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Five Things – 22-04-17

Posted on 4 mins read

So this week, I’ve started reading Utopia for Realists by Rutger Bregman (Audible), and it’s core concept is that perhaps we have it too good right now, because as a society, we’re content. But the problem with being content is that we’re not looking for the next leap forward, the next thing to make our lives better. We’re not looking to the future, we’re too content with the present.

Because I feel like this is unacceptable, over the next few issues I’ll be shifting Five Things to focus more on the exciting evolutions that are coming, and the biggest issues facing us that don’t get enough coverage. I hope you’ll join me in the journey.


This Is the Dawn of Brain Tech, But How Far Can It Go?—SingularityHub

Elon Musk, is one of the best people to look at when looking for people not content with the status quo. From SpaceX making space flight cheaper, Tesla making the need for burning oil obsolete, to SolarCity making it cheaper and cheaper to generate electricity, Musk has created a series of companies that make the world better.

His latest move is to start a new company, Neuralink. Which is focused on upgrading the current brain-machine interfaces, to something that is both two-ways, allowing for in-depth interaction with computers. The article explores the current state of the industry, as well as how us becoming cyborgs will significantly change the evolution of the world.
 

Our Climate Future Is Actually Our Climate Present—The New York Times Magazine

This is one of the articles that got me really thinking this week, and I think I’ll be thinking about it for a while to come. There is an amazing statement to see when even though we have historic records of how places were, we only think about places in the way that we’ve experienced them. This is called “environmental generational amnesia”, each generation forgets how a place was for the proviso generation.

This is probably one of the biggest reasons that people aren’t up in arms about climate change, as it changes too slowly for people to get upset. People don’t compare how the world was 100 years ago to what they’re experiencing, they’re comparing it to yesterday, a month ago, or a year ago, and thus the changes that take more than a year go unnoticed.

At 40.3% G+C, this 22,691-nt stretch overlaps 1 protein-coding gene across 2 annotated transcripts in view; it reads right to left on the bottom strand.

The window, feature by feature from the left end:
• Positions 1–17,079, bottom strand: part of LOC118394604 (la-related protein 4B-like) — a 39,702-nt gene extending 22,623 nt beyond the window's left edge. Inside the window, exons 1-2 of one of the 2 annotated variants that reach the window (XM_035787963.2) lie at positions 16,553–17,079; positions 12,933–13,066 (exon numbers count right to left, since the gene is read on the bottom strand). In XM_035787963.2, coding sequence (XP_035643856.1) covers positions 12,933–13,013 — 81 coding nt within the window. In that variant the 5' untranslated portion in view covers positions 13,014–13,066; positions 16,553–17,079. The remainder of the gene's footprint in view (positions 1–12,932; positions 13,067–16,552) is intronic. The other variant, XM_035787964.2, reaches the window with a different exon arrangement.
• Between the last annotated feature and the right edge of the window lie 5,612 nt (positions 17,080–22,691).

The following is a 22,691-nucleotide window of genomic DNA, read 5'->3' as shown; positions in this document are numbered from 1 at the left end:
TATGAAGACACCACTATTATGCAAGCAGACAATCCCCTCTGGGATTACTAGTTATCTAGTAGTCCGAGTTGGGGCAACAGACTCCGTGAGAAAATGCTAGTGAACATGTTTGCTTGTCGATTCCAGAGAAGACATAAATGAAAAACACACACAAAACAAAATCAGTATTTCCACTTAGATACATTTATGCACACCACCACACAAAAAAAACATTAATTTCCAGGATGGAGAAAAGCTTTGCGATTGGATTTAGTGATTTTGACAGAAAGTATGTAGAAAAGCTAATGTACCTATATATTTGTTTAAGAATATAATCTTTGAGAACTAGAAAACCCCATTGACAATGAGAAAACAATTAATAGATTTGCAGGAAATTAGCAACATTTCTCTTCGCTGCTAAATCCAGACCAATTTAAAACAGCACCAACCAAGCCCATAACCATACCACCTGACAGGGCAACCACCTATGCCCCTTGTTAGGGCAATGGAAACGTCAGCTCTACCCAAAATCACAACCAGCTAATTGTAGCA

A Brief History of Our Robotic Future | Robots & Us—WIRED

This looks like it’s going to be an interesting series from WIRED. This episode explores how robotics has evolved over the last century, and the concepts of Artificial Intelligence v. Intelligence Amplification. Over the last century, consumers have been exposed heavily to IA, with smart phones being the purest example of this so far. While AI has been the realm or research so far, we’re about to see an explosion of AI, especially in the form of computers teaching themselves (a good example of this is computer vision, i.e. a computer being able to recognise the Eiffel Tower in images).
 

Mailbag Monday: Vegetarianism—Philosophy Bro

Tommy Maranges has created a great site for explaining philosophical concepts, in a funny and easily understandable way! This discussion on the ethics of eating meat is a great example, and I strongly suggest checking out other explanations on the site, as they’re all excellently written.
 

Arresting Julian Assange is a priority, says US attorney general Jeff Sessions—The Guardian

It’s always interesting to watch the duality of political parties, with the party not in power often relishing leaks that damage their opposition, and often vocally supporting the leakers. But when the coin is flipped, the leakers are the worst thing for them, and they’ll go to any lengths to prosecute them.

The problem with prosecuting leakers, is that the role of a leaker is important. If every leaker feared the prosecution that all the modern “democracies” seem to want to implement. The bad things that the government and businesses do would never be exposed, and they would only continue to get worse.